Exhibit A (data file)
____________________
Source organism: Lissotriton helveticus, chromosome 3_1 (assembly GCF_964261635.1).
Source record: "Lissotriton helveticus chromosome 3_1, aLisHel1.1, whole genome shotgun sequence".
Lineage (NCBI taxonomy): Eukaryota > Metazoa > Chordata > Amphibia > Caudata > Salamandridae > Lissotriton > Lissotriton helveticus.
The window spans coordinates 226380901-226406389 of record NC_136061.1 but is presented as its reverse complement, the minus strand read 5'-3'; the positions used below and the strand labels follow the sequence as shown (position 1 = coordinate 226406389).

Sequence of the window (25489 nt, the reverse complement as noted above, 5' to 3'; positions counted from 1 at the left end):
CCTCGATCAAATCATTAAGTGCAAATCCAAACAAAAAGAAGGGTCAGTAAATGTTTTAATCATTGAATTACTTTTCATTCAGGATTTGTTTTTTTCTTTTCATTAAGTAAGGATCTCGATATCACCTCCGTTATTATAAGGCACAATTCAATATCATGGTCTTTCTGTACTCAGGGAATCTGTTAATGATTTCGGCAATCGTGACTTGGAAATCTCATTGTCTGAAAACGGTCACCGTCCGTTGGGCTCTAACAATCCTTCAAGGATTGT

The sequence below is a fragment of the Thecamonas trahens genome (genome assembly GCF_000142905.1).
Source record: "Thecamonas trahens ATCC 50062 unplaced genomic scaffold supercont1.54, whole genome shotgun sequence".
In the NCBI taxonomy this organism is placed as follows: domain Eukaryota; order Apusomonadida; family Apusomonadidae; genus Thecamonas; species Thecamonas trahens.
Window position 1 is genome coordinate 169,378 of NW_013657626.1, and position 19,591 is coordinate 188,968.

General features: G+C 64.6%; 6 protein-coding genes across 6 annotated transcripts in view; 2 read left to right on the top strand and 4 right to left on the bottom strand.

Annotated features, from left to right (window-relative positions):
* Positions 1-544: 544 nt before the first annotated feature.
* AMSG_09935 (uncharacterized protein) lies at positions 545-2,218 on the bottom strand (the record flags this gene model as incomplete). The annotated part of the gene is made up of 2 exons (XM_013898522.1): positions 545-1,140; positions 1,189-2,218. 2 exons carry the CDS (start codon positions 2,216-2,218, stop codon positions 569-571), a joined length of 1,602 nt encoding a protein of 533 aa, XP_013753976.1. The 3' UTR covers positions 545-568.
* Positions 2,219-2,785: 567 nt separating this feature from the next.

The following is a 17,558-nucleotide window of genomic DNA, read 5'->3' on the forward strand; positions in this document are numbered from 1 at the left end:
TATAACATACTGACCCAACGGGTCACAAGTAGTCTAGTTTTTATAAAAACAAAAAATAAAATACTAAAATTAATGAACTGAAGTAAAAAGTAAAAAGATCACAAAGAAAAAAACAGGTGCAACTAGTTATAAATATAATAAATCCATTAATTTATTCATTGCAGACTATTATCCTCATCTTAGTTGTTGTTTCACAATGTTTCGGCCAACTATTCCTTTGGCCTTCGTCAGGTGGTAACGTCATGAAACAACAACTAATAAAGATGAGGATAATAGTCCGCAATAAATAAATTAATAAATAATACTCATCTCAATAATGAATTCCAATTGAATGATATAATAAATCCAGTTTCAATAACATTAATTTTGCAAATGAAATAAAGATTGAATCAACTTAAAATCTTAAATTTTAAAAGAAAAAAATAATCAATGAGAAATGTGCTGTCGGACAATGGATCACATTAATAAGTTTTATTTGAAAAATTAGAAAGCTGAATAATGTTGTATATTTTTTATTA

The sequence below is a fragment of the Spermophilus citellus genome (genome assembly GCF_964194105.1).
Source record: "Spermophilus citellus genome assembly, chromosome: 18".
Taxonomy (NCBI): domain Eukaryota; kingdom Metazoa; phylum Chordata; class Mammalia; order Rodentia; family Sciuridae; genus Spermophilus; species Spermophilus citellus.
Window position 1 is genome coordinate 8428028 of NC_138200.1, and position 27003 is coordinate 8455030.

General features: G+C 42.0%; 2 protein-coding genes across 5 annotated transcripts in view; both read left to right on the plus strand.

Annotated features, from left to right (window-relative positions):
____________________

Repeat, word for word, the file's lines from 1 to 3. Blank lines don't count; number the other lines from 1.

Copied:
Source organism: Lissotriton helveticus, chromosome 3_1 (assembly GCF_964261635.1).
Source record: "Lissotriton helveticus chromosome 3_1, aLisHel1.1, whole genome shotgun sequence".
Lineage (NCBI taxonomy): Eukaryota > Metazoa > Chordata > Amphibia > Caudata > Salamandridae > Lissotriton > Lissotriton helveticus.